As a second-year neuroscience student at the University of Lethbridge, Calum Partridge’s brush with art instruction was unexpected, but appreciated.
Partridge was among 180 students who recently experienced an art boot camp during Biology 1020, under the guidance of the Faculty of Fine Arts.
“I’m in three labs this semester and we’ve already had to do some drawing, and I did not do very well,” he says of his earlier sketching experience. “This art boot camp has helped my drawing skills and I feel more confident when doing biology drawings.”
Biology professor Jenny Burke approached the Faculty of Fine Arts about providing drawing tutorials to her biology students after experiencing a similar collaboration between university departments at a conference she attended. Art instruction was first introduced to her field botany students this summer to positive reviews, and that led to a pilot project for those enrolled in the introductory biology course this fall.
Observing and sketching the organisms they are studying are important skills for biology students, says Burke, and ones they’ll need throughout their studies. Yet many science students, like Patridge, have had little or no previous art instruction in their years leading up to university.
“We bring them in, we have them look through a microscope at these extremely complex, three-dimensional organisms, and we ask them to convert it to a two-dimensional drawing,” says Burke. “Since attending that workshop, it’s occurred to me that’s a big ask, and it could cause a lot of stress and anxiety for students.”
Dr. Josie Mills, Director/Curator of the University of Lethbridge Art Gallery and art professor, was asked to provide Burke’s students with 30-minute contour drawing and observation skill building instruction. Not only was it intended to bridge that art experience gap, but also counter a greater reliance among students to snap photos of those organisms with their smartphones.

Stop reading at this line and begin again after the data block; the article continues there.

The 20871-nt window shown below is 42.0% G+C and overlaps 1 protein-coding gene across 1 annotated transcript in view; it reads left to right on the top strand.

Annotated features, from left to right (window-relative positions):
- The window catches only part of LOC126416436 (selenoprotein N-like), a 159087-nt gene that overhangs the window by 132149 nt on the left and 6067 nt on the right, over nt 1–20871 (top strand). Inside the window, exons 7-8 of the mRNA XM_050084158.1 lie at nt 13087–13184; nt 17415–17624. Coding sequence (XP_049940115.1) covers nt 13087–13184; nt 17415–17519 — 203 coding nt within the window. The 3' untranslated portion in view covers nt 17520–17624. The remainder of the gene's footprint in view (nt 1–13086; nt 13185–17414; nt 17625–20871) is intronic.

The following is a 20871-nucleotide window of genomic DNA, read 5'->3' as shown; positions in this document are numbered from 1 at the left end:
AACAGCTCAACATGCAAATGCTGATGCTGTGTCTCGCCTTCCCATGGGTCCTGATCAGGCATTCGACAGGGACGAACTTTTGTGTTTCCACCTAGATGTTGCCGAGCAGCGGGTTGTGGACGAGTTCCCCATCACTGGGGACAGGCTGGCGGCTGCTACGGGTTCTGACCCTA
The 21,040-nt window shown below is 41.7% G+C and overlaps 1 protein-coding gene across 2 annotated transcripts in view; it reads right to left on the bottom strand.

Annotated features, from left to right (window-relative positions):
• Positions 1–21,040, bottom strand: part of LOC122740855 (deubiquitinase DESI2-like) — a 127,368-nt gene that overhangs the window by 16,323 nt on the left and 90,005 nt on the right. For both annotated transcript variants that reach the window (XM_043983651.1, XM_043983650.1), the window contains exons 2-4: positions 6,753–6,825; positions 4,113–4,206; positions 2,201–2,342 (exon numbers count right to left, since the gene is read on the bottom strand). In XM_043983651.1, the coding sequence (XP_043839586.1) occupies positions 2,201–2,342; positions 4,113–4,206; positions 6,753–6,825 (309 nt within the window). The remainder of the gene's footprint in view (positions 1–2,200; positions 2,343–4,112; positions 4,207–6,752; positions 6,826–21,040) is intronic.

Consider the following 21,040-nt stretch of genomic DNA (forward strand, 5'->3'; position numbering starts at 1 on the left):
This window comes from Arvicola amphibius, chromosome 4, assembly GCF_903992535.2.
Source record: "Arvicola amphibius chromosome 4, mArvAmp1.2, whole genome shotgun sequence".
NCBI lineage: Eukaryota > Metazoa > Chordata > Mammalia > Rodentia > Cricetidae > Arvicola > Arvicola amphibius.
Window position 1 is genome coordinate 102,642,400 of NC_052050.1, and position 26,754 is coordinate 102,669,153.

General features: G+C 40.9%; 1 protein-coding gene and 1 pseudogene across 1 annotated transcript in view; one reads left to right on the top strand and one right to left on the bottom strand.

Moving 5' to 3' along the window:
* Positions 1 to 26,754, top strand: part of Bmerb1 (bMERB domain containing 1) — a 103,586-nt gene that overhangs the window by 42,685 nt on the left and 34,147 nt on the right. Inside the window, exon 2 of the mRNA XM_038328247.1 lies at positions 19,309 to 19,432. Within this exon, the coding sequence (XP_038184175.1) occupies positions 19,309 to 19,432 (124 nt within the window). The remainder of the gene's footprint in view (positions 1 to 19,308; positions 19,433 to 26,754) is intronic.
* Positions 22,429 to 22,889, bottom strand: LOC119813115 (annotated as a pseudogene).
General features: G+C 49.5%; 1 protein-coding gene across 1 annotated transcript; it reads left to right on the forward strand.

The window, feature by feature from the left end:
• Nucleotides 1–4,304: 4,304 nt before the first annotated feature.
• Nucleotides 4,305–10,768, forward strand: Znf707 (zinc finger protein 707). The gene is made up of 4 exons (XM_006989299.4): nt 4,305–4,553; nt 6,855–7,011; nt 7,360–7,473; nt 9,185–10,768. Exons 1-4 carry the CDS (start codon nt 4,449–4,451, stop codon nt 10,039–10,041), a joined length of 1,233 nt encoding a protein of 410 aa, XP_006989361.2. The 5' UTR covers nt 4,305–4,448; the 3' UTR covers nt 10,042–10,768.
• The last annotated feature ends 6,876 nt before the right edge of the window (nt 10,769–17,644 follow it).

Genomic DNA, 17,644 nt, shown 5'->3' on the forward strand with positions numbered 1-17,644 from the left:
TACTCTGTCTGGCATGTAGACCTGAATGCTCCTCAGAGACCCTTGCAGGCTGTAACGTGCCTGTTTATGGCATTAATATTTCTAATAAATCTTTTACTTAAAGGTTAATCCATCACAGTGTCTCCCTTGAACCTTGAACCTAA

“When you just take a picture, you don’t look at it. You don’t pay attention. You don’t learn from it. So, you actually have to do drawings as notes so that you can identify and detail and classify,” says Mills, who was joined in the art exercise by Beany Dootjes (BFA ’02), artist-in-residence with the University of Lethbridge Art Gallery. “There is lots that arts and science have in common. One of the things is careful observation – the idea that you’re really looking at what the thing actually looks like, not what you think it does. When you draw, it makes you do that.”
Artistic impression isn’t entirely foreign to first-year biology student Jennifer Romay, who enjoys painting in her spare time. She did find the art boot camp helpful, however, including instruction on sketching techniques when looking at organisms through a microscope, and a timed exercise to test students’ observational skills.
“Usually, I kind of take my time. So it's nice to see what you can do under a little bit of pressure,” says Romay.
Burke says she’d like to look into further collaboration with the Faculty of Fine Arts in future courses.
“That sort of synergy between science and fine arts is growing all the time and it’s a relationship that we do want to foster within the Department of Biological Sciences. Forging those connections also fits nicely with the liberal education model of the University,” she says.